She served her last drink in San Diego on June 28.
They say there are many things far less stressful than moving. But that is how I found one of San Diego's most famous and well-loved community members.
Alyssa Mitchell who goes simply by the name "Jersey," (Yes, like in the movie Coyote Ugly) is a woman you have probably seen behind the bar in some of the city's most iconic clubs including every Friday at the Porto Vista Hotel. Her face is synonymous with fun and hard work, but recently her focus has been moving out of her pad in San Diego to move back to her home state of New Jersey.
On July 2, she will be exiting north of Exit 10 in the Garden State, almost 3,000 miles away, toward her namesake after 20 exhilarating and heartwarming years on the southwest coast.
Although her birth certificate puts her at 56-years-old she says she is, "ageless in heart and mind."
Keeping the details personal about the reasons for the move, only to say that it's about family, Jersey is bittersweet about the transition from shore to shore because in the 16 years of bartending in San Diego she's made her own family here.
In fact, when asked about what motivates her to mix drinks every night, Jersey gives three reasons.
"First, middle, and last - personal connection," she says. "They say, 'If you have a job that you love, you’ll never work a day in your life.’ I don’t know who they are, but I do know it’s true."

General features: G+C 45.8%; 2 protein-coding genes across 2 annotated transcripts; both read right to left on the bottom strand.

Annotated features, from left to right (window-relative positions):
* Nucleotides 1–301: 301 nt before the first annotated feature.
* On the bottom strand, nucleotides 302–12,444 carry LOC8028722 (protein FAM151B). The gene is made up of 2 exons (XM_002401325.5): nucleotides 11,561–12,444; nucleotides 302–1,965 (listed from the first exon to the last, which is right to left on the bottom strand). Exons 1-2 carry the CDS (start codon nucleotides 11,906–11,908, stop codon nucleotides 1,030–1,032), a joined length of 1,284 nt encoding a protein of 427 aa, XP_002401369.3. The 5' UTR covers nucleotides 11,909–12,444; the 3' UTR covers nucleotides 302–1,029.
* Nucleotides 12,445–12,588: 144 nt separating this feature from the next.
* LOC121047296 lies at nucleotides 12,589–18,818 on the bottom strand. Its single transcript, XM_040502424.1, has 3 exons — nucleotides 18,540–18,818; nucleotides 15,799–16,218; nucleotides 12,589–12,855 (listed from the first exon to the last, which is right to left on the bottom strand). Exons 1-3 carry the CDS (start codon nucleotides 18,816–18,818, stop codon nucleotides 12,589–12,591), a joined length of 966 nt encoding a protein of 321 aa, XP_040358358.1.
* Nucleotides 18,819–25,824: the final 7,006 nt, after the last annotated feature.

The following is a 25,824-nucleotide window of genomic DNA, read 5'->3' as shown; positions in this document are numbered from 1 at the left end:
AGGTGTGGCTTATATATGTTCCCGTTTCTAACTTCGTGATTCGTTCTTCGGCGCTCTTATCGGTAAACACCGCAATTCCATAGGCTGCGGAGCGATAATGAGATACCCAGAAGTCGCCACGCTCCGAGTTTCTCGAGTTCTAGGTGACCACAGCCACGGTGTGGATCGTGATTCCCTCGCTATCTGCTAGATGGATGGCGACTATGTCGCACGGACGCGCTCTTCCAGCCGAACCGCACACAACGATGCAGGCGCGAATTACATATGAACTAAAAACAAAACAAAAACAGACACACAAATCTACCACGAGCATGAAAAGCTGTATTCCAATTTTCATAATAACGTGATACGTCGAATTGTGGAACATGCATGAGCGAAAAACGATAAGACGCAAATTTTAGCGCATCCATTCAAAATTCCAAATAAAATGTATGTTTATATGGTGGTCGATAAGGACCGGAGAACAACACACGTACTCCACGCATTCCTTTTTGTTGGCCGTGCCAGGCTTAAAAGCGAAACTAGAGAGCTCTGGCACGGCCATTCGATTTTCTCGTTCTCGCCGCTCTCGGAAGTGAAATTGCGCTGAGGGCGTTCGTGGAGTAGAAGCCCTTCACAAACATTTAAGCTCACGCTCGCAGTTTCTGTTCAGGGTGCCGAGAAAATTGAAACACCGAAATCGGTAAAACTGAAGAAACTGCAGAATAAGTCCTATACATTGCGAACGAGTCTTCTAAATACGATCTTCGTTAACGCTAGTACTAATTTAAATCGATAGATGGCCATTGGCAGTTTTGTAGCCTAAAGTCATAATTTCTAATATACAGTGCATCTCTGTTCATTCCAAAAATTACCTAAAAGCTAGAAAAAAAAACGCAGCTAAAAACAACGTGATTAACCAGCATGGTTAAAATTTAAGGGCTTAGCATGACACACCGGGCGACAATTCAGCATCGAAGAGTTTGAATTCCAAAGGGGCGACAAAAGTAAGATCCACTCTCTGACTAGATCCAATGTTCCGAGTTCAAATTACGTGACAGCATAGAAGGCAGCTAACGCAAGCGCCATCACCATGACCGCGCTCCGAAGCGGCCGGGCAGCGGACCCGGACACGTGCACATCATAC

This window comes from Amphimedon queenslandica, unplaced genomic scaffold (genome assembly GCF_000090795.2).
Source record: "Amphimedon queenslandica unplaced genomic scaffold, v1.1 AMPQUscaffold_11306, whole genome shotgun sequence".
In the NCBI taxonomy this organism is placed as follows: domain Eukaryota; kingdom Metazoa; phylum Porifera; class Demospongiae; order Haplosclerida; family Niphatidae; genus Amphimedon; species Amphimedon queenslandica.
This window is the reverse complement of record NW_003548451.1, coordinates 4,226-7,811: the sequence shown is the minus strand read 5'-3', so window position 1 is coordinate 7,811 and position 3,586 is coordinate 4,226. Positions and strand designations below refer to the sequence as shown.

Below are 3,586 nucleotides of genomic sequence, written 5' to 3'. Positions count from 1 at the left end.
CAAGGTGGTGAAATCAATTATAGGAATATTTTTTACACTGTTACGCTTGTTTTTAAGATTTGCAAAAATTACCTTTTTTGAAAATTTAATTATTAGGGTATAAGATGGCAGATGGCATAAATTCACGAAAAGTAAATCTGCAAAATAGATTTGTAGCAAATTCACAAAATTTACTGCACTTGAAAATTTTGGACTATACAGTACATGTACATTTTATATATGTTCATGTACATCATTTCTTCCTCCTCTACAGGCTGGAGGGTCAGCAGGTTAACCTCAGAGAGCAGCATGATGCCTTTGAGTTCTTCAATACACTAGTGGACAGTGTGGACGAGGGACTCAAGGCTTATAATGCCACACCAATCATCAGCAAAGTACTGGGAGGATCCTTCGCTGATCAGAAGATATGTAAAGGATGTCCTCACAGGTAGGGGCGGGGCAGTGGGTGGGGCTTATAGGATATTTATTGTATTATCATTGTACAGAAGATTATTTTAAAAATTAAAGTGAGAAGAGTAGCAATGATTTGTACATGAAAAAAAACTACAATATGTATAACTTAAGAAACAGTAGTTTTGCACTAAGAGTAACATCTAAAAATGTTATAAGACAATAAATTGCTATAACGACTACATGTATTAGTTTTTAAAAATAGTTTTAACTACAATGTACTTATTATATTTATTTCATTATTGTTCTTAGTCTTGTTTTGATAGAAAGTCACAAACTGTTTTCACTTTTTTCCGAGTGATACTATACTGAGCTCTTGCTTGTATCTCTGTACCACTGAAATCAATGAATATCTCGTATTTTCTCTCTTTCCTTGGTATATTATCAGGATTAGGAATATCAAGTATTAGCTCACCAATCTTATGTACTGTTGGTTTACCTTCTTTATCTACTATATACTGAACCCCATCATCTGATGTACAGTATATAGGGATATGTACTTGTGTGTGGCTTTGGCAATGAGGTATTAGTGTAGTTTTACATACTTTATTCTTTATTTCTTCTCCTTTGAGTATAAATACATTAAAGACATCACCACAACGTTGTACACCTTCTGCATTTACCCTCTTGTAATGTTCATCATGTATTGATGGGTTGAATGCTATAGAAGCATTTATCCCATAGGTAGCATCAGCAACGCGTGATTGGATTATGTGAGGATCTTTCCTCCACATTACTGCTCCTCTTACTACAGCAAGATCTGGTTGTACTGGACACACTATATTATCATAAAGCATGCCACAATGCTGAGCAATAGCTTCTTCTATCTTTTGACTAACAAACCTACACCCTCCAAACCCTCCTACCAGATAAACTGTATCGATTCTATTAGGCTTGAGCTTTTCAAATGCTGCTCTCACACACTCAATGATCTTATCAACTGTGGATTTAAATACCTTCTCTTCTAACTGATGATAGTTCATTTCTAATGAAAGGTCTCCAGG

That epiphany may have only come after she left her white-collar job of two decades, "Twenty years of corporate - now, that was work."
Her connection with the San Diego LGBT community as an ally has been a profound one. From the start she was welcomed with open arms.
"There is so much love and acceptance here," she says. "The San Diego LGBT community embraced me from the very beginning and created a unique place for me comfortably grow and thrive as a straight sister within the family."
On the other side of the bar Jersey loves live entertainment especially a good stand-up comedian or live band. These interests also blended into her professional career, working in historic venues or popular LGBT weekly get-togethers that look over the San Diego Bay and its dramatic sunsets.
"I mean, who gets to operate an elevator for 12 years for one of the most legendary LGBT social events in the country and bartend in two of the most beloved old-school piano bars in San Diego?"
"To be a tiny part of the history and legacies of the Park Manor (Top of the Park/Inn at the Park) and The Caliph is an experience I’m very proud of, I hold very dearly, and I will never forget. I’m also thankful that Top of the Bay continues to provide a place for the community to gather to kick off the weekends for Friday Happy Hour."
Her exit from the service industry in America's Finest City may leave an empty space behind the well, but her love for all the special people she's served is top shelf.
"Thank you, San Diego, with all my heart!"
As for what's next on her journey, she didn't go into detail but maybe her response to my question about revealing something people don't know about her might give us a clue.
"You’ll have to wait for the book," she said.